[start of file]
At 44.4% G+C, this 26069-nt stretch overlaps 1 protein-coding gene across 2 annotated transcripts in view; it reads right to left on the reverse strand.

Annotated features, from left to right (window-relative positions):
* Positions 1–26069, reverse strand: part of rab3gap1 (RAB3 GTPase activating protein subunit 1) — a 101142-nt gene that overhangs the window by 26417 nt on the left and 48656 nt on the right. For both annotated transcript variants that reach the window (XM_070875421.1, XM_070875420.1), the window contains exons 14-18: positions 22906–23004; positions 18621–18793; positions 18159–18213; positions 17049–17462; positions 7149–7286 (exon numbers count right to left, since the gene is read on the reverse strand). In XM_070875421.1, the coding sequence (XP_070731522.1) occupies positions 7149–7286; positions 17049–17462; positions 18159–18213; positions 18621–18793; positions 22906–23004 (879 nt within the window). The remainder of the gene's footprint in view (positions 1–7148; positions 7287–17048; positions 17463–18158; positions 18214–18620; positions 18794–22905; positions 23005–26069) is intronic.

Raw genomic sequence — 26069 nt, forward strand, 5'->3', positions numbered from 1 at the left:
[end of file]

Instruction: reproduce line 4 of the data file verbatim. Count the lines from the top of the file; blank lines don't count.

Raw genomic sequence — 26069 nt, forward strand, 5'->3', positions numbered from 1 at the left: